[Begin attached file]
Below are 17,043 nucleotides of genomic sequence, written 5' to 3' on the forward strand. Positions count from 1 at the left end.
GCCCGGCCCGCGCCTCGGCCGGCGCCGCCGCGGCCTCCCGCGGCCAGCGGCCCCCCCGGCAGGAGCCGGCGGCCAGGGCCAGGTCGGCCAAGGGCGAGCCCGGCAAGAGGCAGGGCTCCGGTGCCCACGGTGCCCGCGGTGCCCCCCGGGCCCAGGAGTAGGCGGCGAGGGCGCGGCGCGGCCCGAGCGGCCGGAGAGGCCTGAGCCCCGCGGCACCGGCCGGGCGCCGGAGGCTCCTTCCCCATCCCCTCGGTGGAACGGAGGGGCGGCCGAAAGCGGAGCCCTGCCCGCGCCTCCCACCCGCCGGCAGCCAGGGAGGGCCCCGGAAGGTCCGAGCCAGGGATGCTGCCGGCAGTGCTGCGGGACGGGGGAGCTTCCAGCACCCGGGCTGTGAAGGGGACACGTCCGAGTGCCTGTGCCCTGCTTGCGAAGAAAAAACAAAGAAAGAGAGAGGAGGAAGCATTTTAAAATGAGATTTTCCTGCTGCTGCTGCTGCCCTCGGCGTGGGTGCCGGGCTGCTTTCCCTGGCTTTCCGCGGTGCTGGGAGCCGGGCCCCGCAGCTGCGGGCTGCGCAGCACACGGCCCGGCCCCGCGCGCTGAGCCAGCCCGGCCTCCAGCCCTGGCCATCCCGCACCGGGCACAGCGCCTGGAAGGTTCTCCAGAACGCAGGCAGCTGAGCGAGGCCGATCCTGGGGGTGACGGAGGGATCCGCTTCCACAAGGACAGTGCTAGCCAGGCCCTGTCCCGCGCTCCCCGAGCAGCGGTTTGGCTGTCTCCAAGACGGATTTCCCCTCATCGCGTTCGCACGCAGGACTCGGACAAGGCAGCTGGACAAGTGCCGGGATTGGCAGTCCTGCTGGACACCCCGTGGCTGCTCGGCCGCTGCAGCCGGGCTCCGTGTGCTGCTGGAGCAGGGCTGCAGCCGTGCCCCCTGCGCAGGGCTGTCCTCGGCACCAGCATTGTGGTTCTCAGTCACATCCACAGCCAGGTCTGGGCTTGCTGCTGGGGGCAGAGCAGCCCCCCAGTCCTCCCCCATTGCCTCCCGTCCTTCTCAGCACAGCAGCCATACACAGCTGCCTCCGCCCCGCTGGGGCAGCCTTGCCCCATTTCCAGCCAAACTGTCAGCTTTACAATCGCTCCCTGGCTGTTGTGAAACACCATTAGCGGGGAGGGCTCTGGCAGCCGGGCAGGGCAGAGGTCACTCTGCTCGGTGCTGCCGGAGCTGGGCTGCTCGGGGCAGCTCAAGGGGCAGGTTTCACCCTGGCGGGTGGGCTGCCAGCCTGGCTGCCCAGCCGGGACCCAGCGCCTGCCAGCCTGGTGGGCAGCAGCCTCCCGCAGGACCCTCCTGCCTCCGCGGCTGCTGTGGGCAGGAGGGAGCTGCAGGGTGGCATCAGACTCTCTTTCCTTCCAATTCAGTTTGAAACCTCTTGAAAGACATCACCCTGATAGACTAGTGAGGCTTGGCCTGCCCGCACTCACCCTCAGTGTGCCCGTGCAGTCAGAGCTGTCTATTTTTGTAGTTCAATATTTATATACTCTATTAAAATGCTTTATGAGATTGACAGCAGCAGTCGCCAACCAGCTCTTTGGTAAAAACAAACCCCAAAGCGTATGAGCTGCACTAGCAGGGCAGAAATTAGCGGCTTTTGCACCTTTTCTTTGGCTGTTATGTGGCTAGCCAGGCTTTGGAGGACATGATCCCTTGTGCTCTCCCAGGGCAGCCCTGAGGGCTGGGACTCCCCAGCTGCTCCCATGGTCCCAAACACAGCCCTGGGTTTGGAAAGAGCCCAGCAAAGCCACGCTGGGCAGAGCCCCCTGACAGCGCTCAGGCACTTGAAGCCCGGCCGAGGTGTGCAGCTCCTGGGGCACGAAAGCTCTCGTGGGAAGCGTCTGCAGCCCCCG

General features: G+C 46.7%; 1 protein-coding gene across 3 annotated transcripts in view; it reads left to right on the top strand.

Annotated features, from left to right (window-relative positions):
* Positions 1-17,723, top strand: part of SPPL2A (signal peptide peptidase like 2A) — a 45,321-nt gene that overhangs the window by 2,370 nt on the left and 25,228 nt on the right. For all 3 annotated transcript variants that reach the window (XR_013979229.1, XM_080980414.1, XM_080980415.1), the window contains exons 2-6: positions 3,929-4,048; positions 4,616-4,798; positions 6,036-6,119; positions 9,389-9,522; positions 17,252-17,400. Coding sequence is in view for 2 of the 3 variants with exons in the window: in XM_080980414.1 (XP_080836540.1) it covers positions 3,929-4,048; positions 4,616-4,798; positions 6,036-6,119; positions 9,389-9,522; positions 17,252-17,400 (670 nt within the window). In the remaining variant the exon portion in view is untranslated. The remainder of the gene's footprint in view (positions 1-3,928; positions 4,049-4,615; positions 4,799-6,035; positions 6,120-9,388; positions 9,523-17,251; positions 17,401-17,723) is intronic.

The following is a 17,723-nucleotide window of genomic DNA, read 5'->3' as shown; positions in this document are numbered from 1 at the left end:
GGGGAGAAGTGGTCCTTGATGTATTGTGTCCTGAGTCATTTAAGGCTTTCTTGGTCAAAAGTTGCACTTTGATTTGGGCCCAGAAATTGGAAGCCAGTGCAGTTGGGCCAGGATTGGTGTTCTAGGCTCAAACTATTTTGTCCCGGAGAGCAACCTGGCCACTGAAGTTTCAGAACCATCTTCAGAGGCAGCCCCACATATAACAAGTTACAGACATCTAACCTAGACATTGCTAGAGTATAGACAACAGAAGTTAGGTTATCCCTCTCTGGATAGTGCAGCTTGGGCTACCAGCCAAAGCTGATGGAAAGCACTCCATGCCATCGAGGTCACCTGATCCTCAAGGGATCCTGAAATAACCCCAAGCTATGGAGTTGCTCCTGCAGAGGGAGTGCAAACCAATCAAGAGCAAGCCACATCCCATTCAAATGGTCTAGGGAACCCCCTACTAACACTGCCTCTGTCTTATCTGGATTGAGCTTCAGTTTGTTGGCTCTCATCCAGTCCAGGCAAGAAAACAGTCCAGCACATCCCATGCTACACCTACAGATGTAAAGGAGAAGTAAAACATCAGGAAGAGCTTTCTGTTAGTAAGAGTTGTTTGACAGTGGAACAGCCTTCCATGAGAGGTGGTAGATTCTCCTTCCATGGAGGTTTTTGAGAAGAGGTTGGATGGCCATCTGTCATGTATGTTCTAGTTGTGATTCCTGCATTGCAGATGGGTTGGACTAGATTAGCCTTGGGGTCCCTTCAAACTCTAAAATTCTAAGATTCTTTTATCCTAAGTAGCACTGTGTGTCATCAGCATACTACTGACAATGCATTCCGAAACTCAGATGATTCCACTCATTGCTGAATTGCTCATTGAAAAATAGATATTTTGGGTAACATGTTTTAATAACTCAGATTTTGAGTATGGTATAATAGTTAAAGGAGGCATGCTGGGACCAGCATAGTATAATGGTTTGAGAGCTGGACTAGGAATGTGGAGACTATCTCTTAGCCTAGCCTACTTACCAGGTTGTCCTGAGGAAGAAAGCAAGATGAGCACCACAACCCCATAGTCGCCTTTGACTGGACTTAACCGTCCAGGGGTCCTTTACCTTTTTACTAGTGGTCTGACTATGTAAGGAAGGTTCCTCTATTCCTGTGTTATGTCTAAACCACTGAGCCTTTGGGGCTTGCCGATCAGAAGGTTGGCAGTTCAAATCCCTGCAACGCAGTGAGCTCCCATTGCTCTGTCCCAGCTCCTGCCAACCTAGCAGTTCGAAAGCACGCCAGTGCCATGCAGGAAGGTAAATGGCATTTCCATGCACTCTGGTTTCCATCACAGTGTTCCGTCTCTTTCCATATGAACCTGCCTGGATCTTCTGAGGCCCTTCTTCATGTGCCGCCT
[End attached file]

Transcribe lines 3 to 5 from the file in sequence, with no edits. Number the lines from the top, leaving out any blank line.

General features: G+C 46.7%; 1 protein-coding gene across 3 annotated transcripts in view; it reads left to right on the top strand.

Annotated features, from left to right (window-relative positions):
* Positions 1-17,723, top strand: part of SPPL2A (signal peptide peptidase like 2A) — a 45,321-nt gene that overhangs the window by 2,370 nt on the left and 25,228 nt on the right. For all 3 annotated transcript variants that reach the window (XR_013979229.1, XM_080980414.1, XM_080980415.1), the window contains exons 2-6: positions 3,929-4,048; positions 4,616-4,798; positions 6,036-6,119; positions 9,389-9,522; positions 17,252-17,400. Coding sequence is in view for 2 of the 3 variants with exons in the window: in XM_080980414.1 (XP_080836540.1) it covers positions 3,929-4,048; positions 4,616-4,798; positions 6,036-6,119; positions 9,389-9,522; positions 17,252-17,400 (670 nt within the window). In the remaining variant the exon portion in view is untranslated. The remainder of the gene's footprint in view (positions 1-3,928; positions 4,049-4,615; positions 4,799-6,035; positions 6,120-9,388; positions 9,523-17,251; positions 17,401-17,723) is intronic.